A biweekly newsletter from the Anthroposophical Society in America
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January 2, 2021

Dear Members & Friends,

Everyone seems glad to put “2020” behind us, though our challenges are not over. At least we can catch our breath a moment, and gather in a larger cosmic context from these “twelve holy nights.”

This New Year’s edition will be brief, a short note on an upcoming course, plus some further thoughts on music and a treat from the internet.

First we want to alert you to a new online offering from our program folks starting at the end of the month. “Die and Become ~ Bridging the Sacred Threshold ~ An Interactive Workshop Series with Linda Bergh and Jolie Hanna Luba.” will be four ninety-minute programs, Saturdays at noon ET, 9am PT, Jan 30, Feb 27, Mar 27, Apr 17. Here’s the short description:

“Today’s world often disconnects and disenfranchises us from death, bringing fear and feelings of loss and separation. In the last century, birth and death were removed from the home and taken to the hospital. The distance from the home made death such a taboo that people are afraid to even talk about it.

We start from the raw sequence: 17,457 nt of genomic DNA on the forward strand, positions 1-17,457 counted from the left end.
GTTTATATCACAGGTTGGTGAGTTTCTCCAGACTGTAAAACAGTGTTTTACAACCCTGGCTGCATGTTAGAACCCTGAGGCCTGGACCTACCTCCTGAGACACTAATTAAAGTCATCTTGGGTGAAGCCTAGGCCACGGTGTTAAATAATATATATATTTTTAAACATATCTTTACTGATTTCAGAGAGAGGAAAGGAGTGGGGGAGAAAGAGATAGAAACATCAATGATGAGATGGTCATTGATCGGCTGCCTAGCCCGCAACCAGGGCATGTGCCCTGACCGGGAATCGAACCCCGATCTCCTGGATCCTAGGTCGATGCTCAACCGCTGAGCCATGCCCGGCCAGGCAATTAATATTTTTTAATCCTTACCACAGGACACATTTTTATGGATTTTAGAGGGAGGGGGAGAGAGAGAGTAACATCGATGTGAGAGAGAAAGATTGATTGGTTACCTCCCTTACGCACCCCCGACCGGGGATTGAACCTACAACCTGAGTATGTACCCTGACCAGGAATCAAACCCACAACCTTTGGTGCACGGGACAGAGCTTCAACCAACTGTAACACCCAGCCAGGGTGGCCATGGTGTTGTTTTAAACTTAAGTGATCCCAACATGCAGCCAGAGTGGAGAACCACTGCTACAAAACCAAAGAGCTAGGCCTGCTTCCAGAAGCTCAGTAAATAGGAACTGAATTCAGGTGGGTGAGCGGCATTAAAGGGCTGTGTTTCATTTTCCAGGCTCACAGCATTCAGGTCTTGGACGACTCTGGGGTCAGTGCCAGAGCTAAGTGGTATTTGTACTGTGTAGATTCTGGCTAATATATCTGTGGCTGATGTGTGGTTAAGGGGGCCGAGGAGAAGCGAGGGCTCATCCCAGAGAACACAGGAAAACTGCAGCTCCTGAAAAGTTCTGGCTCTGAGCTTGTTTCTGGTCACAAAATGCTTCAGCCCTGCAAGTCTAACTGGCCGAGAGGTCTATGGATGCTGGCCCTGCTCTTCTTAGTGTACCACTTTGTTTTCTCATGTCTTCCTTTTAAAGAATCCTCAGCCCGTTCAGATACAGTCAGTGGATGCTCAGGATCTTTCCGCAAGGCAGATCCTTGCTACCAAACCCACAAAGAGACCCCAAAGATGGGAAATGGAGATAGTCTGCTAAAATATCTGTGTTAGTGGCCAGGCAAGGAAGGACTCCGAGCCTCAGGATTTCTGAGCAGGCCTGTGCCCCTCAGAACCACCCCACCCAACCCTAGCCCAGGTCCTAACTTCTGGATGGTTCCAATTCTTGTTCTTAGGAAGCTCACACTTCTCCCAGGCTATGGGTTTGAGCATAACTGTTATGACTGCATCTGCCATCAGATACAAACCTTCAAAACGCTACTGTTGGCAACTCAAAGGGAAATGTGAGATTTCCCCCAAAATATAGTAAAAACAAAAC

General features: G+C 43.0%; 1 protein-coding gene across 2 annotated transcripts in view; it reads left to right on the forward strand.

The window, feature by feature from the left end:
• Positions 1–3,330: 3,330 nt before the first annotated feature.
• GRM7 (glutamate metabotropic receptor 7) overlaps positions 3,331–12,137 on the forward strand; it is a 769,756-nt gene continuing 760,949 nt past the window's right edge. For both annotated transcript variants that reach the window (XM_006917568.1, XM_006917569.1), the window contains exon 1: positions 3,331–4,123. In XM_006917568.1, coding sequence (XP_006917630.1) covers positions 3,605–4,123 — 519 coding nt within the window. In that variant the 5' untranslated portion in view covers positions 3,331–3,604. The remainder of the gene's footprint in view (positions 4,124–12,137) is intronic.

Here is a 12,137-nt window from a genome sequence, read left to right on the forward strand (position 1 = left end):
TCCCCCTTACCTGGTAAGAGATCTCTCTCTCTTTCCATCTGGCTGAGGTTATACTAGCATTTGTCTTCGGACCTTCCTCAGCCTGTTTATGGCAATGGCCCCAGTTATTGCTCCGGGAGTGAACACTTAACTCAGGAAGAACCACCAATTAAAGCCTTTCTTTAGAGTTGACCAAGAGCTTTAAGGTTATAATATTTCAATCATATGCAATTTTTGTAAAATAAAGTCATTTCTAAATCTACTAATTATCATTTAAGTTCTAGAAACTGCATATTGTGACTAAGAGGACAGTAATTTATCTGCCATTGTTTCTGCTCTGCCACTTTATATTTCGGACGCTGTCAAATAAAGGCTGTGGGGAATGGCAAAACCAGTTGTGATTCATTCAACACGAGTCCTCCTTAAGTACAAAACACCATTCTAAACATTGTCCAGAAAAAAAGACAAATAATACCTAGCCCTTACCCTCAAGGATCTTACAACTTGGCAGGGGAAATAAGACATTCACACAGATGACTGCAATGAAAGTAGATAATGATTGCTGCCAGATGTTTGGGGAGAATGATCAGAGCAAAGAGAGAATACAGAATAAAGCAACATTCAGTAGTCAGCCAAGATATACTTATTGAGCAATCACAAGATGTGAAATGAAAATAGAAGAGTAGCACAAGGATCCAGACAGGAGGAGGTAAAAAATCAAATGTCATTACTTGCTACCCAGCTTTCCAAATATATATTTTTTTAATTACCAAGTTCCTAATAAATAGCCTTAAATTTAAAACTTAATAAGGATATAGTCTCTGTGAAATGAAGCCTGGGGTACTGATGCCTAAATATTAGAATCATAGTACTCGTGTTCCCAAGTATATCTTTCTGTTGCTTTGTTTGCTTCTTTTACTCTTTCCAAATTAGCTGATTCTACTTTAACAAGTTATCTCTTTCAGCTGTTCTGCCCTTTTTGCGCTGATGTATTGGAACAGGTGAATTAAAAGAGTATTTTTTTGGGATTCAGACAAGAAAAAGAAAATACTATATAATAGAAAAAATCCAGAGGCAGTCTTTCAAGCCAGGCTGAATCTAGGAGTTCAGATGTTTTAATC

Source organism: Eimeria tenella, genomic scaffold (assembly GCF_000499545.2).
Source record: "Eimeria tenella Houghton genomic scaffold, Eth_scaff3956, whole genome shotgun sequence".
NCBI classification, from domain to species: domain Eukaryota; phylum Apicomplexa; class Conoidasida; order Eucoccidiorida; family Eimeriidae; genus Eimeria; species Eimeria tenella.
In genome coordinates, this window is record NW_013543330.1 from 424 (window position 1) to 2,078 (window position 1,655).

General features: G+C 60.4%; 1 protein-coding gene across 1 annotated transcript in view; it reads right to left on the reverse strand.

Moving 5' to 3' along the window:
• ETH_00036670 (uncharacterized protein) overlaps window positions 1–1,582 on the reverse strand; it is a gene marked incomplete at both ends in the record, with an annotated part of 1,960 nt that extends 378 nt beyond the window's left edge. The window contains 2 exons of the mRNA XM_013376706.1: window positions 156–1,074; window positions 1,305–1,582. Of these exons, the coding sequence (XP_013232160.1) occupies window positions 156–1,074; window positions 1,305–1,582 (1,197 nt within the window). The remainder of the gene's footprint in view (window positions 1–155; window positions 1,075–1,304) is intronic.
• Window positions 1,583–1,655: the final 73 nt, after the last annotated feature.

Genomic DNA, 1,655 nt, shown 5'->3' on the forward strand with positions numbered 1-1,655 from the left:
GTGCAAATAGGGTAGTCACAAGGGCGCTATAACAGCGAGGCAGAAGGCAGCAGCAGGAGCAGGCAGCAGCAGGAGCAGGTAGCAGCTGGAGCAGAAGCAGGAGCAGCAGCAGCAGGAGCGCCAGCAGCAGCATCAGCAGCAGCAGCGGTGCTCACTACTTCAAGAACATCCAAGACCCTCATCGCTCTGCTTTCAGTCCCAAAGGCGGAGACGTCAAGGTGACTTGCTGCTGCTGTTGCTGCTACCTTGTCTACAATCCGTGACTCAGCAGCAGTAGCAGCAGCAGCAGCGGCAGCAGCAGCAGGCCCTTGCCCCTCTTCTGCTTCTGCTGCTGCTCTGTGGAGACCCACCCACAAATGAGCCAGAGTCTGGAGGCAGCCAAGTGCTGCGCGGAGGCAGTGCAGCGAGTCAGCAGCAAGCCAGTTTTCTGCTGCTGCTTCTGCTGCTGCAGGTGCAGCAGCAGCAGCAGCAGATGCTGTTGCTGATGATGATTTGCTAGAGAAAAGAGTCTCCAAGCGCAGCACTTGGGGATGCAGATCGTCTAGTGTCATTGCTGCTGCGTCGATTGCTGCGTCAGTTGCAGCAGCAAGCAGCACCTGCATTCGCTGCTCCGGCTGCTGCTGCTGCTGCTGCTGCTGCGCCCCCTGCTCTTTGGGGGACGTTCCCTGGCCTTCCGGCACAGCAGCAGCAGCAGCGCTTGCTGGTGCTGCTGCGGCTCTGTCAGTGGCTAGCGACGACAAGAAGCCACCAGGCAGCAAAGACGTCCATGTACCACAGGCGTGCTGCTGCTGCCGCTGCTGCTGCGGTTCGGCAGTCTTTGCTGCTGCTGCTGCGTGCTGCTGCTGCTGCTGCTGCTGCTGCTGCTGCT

“However, indigenous knowledge and Rudolf Steiner’s spiritual science bring us into deeper connection with our own journey with life and death, and into a deeper connection to the spiritual world with those who have crossed the threshold. 

“This series is an opportunity to make time in a safe space to explore the theme of death and dying. Sessions will focus on group participation and personal reflection. Sessions will be recorded but live attendance is preferred. Journey with us in community, we hope to see you there!”

Look for the email with details, coming soon.

View from the Getty Museum, LA

Beethoven and becoming human

Last time we shared a link for Beethoven’s 250th birthday, December 16th, and quoted from a 1970 copy of The Golden Blade. Dr. Eugen Kolisko was quoted about Beethoven and the legendary figure of Prometheus: “I was deeply impressed when, some time ago, I heard from a very well-known musician that, in a personal conversation he had with Rudolf Steiner, the latter said: ‘Beethoven is Prometheus.’”